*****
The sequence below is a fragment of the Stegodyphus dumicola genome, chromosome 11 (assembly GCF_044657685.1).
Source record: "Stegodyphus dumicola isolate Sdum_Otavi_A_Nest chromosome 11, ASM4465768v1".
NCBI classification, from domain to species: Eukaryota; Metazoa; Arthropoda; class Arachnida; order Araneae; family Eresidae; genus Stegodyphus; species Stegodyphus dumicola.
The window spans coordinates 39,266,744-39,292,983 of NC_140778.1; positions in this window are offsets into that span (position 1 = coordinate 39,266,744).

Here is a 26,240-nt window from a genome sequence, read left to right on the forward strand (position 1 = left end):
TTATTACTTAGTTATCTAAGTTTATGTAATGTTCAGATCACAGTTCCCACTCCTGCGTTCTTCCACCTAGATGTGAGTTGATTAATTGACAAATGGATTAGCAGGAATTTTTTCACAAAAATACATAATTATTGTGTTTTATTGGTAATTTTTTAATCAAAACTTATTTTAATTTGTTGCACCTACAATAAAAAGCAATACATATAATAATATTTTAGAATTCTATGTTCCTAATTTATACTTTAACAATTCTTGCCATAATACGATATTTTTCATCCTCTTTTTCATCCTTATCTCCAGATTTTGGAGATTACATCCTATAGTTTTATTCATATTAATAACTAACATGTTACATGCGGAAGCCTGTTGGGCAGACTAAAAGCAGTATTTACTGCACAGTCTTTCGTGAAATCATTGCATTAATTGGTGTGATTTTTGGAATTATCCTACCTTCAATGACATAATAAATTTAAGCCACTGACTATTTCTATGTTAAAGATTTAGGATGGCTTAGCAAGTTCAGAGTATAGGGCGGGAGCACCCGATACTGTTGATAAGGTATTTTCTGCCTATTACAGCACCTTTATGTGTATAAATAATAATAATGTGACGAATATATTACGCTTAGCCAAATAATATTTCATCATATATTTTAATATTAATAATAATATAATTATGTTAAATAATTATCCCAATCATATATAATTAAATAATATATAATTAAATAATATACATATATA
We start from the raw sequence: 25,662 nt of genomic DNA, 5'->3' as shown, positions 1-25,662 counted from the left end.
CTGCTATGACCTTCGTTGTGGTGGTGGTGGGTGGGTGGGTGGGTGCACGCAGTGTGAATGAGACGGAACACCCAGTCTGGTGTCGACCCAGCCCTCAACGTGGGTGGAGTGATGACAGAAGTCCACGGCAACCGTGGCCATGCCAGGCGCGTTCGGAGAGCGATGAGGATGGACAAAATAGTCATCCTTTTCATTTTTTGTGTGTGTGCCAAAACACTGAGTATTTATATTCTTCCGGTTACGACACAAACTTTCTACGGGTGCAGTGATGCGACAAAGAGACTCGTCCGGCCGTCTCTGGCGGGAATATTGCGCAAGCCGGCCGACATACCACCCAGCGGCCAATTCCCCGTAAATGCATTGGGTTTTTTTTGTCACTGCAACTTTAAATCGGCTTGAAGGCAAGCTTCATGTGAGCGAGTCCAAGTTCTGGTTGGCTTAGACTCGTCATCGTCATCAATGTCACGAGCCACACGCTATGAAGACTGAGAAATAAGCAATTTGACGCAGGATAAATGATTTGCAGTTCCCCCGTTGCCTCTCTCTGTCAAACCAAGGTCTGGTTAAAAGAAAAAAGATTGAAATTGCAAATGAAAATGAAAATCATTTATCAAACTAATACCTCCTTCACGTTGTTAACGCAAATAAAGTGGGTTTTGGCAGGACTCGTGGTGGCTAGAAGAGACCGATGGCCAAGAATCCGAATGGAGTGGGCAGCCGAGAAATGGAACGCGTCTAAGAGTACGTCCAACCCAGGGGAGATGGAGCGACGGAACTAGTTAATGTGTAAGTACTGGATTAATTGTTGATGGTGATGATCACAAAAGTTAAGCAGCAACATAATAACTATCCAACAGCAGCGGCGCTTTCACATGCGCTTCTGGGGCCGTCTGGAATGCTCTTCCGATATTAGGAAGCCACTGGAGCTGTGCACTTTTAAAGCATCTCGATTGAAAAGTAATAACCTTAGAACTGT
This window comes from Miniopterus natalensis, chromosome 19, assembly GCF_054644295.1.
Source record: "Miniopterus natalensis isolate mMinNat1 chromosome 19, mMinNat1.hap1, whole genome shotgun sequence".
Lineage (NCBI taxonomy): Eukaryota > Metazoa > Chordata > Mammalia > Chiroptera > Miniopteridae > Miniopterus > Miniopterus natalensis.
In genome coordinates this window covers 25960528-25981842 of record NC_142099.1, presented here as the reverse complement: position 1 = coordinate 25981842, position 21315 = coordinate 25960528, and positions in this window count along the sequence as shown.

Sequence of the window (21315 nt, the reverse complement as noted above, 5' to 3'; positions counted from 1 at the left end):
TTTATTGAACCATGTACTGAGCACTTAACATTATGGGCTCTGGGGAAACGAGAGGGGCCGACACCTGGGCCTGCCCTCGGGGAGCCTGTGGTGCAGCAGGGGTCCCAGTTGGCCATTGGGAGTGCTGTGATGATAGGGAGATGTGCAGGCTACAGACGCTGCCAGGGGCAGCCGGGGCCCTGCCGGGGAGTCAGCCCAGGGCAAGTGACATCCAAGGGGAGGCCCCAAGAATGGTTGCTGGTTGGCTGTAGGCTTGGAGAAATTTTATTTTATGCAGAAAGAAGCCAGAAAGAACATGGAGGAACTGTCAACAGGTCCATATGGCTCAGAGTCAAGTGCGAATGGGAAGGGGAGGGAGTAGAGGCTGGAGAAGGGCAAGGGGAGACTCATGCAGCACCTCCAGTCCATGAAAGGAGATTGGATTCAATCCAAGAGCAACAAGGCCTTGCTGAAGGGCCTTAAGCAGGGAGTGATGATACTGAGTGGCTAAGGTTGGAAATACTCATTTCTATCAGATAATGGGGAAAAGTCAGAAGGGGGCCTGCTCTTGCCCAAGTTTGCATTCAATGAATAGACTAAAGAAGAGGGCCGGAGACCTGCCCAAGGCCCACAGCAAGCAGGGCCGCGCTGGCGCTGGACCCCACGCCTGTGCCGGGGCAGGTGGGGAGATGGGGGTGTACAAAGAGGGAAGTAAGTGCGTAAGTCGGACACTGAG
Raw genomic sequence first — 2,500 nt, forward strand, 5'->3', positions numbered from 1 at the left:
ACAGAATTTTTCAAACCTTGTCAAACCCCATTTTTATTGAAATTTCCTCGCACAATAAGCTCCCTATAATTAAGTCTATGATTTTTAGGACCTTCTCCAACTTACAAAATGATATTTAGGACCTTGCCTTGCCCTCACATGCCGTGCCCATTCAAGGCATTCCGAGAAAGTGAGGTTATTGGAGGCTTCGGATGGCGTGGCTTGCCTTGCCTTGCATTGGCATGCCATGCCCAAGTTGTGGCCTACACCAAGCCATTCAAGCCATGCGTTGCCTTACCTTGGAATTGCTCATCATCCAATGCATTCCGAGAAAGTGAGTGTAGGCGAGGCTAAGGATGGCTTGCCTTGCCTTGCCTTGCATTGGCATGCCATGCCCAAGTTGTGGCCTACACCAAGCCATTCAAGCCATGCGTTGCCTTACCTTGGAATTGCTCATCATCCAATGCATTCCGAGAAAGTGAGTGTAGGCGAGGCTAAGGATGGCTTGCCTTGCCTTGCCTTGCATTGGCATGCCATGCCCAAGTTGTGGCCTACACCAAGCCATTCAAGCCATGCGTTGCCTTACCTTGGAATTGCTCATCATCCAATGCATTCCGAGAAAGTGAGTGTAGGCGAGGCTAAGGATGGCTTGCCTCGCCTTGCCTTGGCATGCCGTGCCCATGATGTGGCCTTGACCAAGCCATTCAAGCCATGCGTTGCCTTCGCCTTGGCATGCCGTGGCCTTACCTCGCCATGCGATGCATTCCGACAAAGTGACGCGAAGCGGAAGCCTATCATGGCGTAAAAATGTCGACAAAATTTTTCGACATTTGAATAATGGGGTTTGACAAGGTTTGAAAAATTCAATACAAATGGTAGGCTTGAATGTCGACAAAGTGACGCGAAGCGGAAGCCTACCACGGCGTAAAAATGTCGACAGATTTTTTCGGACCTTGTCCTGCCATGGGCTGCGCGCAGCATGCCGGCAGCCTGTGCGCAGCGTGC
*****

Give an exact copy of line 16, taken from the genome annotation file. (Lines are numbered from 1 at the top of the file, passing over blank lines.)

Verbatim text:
ACAGAATTTTTCAAACCTTGTCAAACCCCATTTTTATTGAAATTTCCTCGCACAATAAGCTCCCTATAATTAAGTCTATGATTTTTAGGACCTTCTCCAACTTACAAAATGATATTTAGGACCTTGCCTTGCCCTCACATGCCGTGCCCATTCAAGGCATTCCGAGAAAGTGAGGTTATTGGAGGCTTCGGATGGCGTGGCTTGCCTTGCCTTGCATTGGCATGCCATGCCCAAGTTGTGGCCTACACCAAGCCATTCAAGCCATGCGTTGCCTTACCTTGGAATTGCTCATCATCCAATGCATTCCGAGAAAGTGAGTGTAGGCGAGGCTAAGGATGGCTTGCCTTGCCTTGCCTTGCATTGGCATGCCATGCCCAAGTTGTGGCCTACACCAAGCCATTCAAGCCATGCGTTGCCTTACCTTGGAATTGCTCATCATCCAATGCATTCCGAGAAAGTGAGTGTAGGCGAGGCTAAGGATGGCTTGCCTTGCCTTGCCTTGCATTGGCATGCCATGCCCAAGTTGTGGCCTACACCAAGCCATTCAAGCCATGCGTTGCCTTACCTTGGAATTGCTCATCATCCAATGCATTCCGAGAAAGTGAGTGTAGGCGAGGCTAAGGATGGCTTGCCTCGCCTTGCCTTGGCATGCCGTGCCCATGATGTGGCCTTGACCAAGCCATTCAAGCCATGCGTTGCCTTCGCCTTGGCATGCCGTGGCCTTACCTCGCCATGCGATGCATTCCGACAAAGTGACGCGAAGCGGAAGCCTATCATGGCGTAAAAATGTCGACAAAATTTTTCGACATTTGAATAATGGGGTTTGACAAGGTTTGAAAAATTCAATACAAATGGTAGGCTTGAATGTCGACAAAGTGACGCGAAGCGGAAGCCTACCACGGCGTAAAAATGTCGACAGATTTTTTCGGACCTTGTCCTGCCATGGGCTGCGCGCAGCATGCCGGCAGCCTGTGCGCAGCGTGC